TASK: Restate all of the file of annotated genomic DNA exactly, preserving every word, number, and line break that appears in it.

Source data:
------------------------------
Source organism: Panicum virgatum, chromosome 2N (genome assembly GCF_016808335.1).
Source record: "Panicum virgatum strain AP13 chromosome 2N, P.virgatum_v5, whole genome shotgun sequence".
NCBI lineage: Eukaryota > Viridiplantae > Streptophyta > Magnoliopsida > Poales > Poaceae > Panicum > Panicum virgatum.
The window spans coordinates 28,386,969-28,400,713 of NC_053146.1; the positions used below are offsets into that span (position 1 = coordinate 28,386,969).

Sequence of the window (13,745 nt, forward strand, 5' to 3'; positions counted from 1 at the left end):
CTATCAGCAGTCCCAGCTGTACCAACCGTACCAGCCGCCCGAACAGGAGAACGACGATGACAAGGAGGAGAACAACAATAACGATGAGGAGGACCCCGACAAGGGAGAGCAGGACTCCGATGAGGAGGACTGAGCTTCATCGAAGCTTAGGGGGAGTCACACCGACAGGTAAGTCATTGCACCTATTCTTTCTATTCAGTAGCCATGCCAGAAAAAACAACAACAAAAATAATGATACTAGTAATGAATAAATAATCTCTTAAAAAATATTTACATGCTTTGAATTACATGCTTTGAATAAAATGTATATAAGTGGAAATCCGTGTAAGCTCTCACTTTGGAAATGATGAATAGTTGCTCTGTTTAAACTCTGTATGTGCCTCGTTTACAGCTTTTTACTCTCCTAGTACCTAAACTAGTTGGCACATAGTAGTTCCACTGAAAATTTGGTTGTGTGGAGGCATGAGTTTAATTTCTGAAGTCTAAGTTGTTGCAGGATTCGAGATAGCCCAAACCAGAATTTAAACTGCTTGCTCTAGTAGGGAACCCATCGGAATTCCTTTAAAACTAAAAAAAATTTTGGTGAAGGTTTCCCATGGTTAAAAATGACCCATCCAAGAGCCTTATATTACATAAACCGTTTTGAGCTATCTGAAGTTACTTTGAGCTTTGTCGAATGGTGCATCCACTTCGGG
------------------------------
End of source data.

Source organism: Panicum virgatum, chromosome 2N (genome assembly GCF_016808335.1).
Source record: "Panicum virgatum strain AP13 chromosome 2N, P.virgatum_v5, whole genome shotgun sequence".
NCBI lineage: Eukaryota > Viridiplantae > Streptophyta > Magnoliopsida > Poales > Poaceae > Panicum > Panicum virgatum.
The window spans coordinates 28,386,969-28,400,713 of NC_053146.1; the positions used below are offsets into that span (position 1 = coordinate 28,386,969).

Sequence of the window (13,745 nt, forward strand, 5' to 3'; positions counted from 1 at the left end):
CTATCAGCAGTCCCAGCTGTACCAACCGTACCAGCCGCCCGAACAGGAGAACGACGATGACAAGGAGGAGAACAACAATAACGATGAGGAGGACCCCGACAAGGGAGAGCAGGACTCCGATGAGGAGGACTGAGCTTCATCGAAGCTTAGGGGGAGTCACACCGACAGGTAAGTCATTGCACCTATTCTTTCTATTCAGTAGCCATGCCAGAAAAAACAACAACAAAAATAATGATACTAGTAATGAATAAATAATCTCTTAAAAAATATTTACATGCTTTGAATTACATGCTTTGAATAAAATGTATATAAGTGGAAATCCGTGTAAGCTCTCACTTTGGAAATGATGAATAGTTGCTCTGTTTAAACTCTGTATGTGCCTCGTTTACAGCTTTTTACTCTCCTAGTACCTAAACTAGTTGGCACATAGTAGTTCCACTGAAAATTTGGTTGTGTGGAGGCATGAGTTTAATTTCTGAAGTCTAAGTTGTTGCAGGATTCGAGATAGCCCAAACCAGAATTTAAACTGCTTGCTCTAGTAGGGAACCCATCGGAATTCCTTTAAAACTAAAAAAAATTTTGGTGAAGGTTTCCCATGGTTAAAAATGACCCATCCAAGAGCCTTATATTACATAAACCGTTTTGAGCTATCTGAAGTTACTTTGAGCTTTGTCGAATGGTGCATCCACTTCGGG